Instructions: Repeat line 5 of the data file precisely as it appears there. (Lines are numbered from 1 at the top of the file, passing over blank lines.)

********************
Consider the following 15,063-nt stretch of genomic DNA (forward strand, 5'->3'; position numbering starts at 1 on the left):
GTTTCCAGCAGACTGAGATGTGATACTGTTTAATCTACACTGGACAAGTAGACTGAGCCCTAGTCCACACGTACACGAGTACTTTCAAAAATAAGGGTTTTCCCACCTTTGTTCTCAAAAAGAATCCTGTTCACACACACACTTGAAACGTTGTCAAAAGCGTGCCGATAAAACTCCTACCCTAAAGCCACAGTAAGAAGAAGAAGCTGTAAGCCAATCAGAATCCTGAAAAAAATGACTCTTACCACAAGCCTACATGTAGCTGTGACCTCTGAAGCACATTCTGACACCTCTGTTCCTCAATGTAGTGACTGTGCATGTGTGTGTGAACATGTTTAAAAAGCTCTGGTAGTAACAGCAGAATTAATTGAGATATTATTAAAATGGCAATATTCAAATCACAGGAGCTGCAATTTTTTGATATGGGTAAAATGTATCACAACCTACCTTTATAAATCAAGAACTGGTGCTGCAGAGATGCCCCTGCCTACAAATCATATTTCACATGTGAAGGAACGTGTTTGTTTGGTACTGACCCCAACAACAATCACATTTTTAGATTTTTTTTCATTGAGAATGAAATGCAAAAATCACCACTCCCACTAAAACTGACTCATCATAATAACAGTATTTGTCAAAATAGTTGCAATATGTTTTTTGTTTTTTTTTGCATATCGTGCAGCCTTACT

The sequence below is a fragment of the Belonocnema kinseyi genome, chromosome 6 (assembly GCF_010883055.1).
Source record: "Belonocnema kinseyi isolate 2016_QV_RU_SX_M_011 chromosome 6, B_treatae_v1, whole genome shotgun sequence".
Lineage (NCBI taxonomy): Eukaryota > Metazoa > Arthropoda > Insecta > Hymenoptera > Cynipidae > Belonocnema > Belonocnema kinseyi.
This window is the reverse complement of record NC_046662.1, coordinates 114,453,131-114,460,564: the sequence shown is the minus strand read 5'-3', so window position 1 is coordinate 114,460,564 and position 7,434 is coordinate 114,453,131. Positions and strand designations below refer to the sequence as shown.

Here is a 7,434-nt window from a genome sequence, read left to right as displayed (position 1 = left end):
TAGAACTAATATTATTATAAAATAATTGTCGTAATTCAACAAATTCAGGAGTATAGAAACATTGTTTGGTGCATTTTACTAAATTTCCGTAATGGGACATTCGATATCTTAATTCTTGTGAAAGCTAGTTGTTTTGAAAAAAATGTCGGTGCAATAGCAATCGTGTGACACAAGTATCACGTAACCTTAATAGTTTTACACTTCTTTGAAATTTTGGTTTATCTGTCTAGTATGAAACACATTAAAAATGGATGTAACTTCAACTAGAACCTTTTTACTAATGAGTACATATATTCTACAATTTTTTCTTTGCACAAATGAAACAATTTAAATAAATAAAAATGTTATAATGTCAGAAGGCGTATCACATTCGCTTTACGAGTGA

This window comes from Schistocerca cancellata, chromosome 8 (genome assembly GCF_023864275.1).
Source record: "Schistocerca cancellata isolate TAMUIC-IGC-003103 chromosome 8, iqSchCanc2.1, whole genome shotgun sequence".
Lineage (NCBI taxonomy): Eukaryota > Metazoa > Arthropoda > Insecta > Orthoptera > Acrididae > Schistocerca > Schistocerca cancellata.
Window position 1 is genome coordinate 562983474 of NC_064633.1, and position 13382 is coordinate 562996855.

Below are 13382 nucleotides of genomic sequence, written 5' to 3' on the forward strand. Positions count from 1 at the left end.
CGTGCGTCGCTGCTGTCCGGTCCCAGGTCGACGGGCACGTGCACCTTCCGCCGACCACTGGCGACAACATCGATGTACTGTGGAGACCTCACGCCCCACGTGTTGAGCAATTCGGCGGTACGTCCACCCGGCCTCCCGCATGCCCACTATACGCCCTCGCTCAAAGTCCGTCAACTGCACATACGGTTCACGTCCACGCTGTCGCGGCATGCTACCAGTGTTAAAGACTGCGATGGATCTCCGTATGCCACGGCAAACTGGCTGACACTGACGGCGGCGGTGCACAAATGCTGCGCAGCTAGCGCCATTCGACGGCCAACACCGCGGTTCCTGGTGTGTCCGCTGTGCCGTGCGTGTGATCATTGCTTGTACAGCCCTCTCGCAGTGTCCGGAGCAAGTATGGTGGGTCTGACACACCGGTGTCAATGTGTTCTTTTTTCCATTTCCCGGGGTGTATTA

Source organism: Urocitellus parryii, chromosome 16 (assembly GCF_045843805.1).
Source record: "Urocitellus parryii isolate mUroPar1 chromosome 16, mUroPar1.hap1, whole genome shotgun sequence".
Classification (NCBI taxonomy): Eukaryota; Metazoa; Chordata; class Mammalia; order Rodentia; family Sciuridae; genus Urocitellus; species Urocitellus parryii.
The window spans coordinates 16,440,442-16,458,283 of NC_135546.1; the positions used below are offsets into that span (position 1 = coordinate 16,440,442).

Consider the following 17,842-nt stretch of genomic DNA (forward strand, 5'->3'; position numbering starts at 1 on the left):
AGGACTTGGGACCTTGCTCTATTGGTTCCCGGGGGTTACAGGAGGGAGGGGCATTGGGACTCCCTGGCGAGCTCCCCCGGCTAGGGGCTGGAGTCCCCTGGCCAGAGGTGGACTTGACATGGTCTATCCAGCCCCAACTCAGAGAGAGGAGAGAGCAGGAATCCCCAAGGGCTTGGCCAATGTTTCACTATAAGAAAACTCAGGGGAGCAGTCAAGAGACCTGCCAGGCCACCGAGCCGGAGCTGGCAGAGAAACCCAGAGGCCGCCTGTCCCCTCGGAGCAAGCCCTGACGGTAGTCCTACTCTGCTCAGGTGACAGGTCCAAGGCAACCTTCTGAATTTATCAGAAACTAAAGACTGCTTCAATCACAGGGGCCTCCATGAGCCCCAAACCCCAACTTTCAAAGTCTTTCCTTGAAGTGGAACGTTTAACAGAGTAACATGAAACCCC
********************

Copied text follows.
Lineage (NCBI taxonomy): Eukaryota > Metazoa > Arthropoda > Insecta > Hymenoptera > Cynipidae > Belonocnema > Belonocnema kinseyi.